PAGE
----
Five things to NOT DO while walking your dog
According to the American Pet Products Association, there are 90 million dogs in the United States. With all those dogs out walking with their owners and dog walkers, there are bound to be conflicts. In order to safely and effectively walk a dog you need to know what you should do as well as what you should not do. If you want to be a responsible guardian, follow this advice on five things to NOT DO while walking your dog.
1) Do not let your dog approach others. There’s nothing worse than being out on a walk when you suddenly see another person and their dog walking straight towards you. You ask them to stop, but they keep coming, perhaps shouting, “My dog is friendly!”
Why do people do this? Do they assume that their wants overshadow everyone else’s? Do they live in a fantasy world where all dogs are friends? True, dogs are pack animals and in certain circumstances can get along in large groups, but walking on leash isn’t one of those circumstances. Many dogs are leash reactive, a natural response to feeling trapped and defensive when unable to flee. Even if they are not very reactive, a strange dog coming right up to their face can be very scary. Imagine if you were walking down the road and a stranger made a beeline for you then stared at your face and touched you! You’d be calling for the police.
This scenario can end badly in one of several ways: the dogs may get into a fight (and a person may be bitten trying to stop it), a fearful dog may slip his collar and run away, or a person may be pulled off balance and fall. Many dogs go missing in such situations, either slipping their collar or running off dragging the leash. Even if both dog and person get away uninjured, the dog may start to develop fears of walking, anticipating the approach of strange dogs, and may become more reactive in future. Be a responsible dog walker and a good neighbor and avoid others, giving them ample space to pass unbothered. If you want to walk with others, watch for a future article on safely walking in a group.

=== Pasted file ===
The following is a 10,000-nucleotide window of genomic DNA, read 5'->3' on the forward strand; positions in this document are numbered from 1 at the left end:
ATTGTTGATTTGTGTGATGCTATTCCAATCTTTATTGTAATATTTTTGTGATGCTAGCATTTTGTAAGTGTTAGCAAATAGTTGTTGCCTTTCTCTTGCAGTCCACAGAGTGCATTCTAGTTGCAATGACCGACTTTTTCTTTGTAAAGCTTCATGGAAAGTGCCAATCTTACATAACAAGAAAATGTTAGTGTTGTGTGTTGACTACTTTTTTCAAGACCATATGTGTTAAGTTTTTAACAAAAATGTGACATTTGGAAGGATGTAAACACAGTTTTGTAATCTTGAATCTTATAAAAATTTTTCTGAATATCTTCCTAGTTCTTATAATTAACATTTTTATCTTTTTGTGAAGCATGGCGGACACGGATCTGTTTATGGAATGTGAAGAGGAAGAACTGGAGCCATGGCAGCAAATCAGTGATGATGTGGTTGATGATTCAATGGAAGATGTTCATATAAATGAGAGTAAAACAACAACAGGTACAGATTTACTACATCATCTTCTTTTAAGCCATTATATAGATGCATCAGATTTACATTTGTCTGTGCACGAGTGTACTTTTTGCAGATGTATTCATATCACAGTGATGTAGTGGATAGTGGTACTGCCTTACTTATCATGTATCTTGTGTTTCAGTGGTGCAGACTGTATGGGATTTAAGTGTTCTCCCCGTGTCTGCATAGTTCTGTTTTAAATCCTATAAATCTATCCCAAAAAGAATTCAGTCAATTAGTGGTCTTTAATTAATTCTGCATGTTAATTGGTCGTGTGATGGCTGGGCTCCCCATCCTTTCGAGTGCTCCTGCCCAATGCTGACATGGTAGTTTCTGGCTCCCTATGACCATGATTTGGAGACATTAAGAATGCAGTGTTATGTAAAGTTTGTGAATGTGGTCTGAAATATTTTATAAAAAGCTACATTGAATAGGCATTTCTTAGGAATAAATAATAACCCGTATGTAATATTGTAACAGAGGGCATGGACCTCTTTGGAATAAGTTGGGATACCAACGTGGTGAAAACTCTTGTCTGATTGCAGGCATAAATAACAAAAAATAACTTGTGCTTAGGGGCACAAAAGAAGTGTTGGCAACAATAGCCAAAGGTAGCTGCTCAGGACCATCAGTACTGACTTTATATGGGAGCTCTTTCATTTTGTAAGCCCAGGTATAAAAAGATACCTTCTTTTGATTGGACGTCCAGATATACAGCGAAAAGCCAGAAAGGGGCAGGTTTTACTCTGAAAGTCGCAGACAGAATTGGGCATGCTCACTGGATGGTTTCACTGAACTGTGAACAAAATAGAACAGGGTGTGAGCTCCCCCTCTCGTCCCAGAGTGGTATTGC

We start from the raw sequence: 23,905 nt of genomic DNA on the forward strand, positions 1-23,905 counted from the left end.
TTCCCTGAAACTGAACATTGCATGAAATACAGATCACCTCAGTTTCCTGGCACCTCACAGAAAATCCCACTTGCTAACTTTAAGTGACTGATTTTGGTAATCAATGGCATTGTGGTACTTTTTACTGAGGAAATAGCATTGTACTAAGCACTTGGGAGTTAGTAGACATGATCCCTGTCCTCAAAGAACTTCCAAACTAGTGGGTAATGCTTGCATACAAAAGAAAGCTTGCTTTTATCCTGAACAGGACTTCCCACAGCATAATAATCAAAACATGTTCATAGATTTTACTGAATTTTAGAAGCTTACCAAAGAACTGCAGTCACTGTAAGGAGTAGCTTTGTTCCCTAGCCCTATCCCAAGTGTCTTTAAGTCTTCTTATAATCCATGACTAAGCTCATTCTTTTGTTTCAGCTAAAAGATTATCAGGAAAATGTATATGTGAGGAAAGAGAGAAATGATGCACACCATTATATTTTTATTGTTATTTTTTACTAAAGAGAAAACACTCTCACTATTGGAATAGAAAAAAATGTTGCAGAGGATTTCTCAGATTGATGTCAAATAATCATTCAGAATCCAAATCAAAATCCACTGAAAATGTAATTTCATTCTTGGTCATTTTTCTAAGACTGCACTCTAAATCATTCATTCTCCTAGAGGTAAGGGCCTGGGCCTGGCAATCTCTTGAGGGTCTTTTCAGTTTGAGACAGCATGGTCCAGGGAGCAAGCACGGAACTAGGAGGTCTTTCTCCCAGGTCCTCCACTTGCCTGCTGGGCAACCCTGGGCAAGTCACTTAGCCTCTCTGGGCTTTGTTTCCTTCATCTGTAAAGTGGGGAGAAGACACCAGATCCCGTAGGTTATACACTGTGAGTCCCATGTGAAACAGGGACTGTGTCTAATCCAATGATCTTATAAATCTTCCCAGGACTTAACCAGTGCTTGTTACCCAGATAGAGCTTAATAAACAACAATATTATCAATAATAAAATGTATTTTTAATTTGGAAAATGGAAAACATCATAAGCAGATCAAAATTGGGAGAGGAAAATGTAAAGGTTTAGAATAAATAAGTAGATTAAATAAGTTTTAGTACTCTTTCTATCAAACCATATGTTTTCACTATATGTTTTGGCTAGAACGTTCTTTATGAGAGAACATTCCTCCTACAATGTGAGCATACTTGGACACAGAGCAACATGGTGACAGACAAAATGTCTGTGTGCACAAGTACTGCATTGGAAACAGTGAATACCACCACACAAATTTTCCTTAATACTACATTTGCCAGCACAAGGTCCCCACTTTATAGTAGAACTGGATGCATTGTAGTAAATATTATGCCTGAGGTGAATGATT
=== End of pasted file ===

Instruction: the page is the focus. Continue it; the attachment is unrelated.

2) Do not overextend yourself. Know your limits. Even as a professional dog walker, I don’t like to walk more than two dogs at a time. If you have multiple dogs, walk them in shifts or with the help of a friend. I have four dogs of my own and I walk them in two shifts. In the downtown area where I live, it’s just too risky to manage the whole pack at once. I never know when a loose dog will come around the corner, causing havoc, or when my crazy reactive terrier mix Kipper will suddenly lunge toward the street to attack a motorcycle or the garbage truck.
If you have strength or balance issues, don’t try to walk your 100lb German Shepherd who hasn’t been out all week. If your dog doesn’t walk well, sign up for a basic training class. They are usually offered at your local humane society, rec center, or private trainer’s facility. They are well worth the cost if you look at all you get, and if you practice. Like any other educational effort, you get out of it what you put in to it.
If you have physical challenges that prevent you from walking your dog or if you’re recovering from illness or injury, hire a professional dog walker to help keep your dog’s exercise routine going. Dogs confined to their house or property for weeks and months can easily become bored, destructive, and reactive.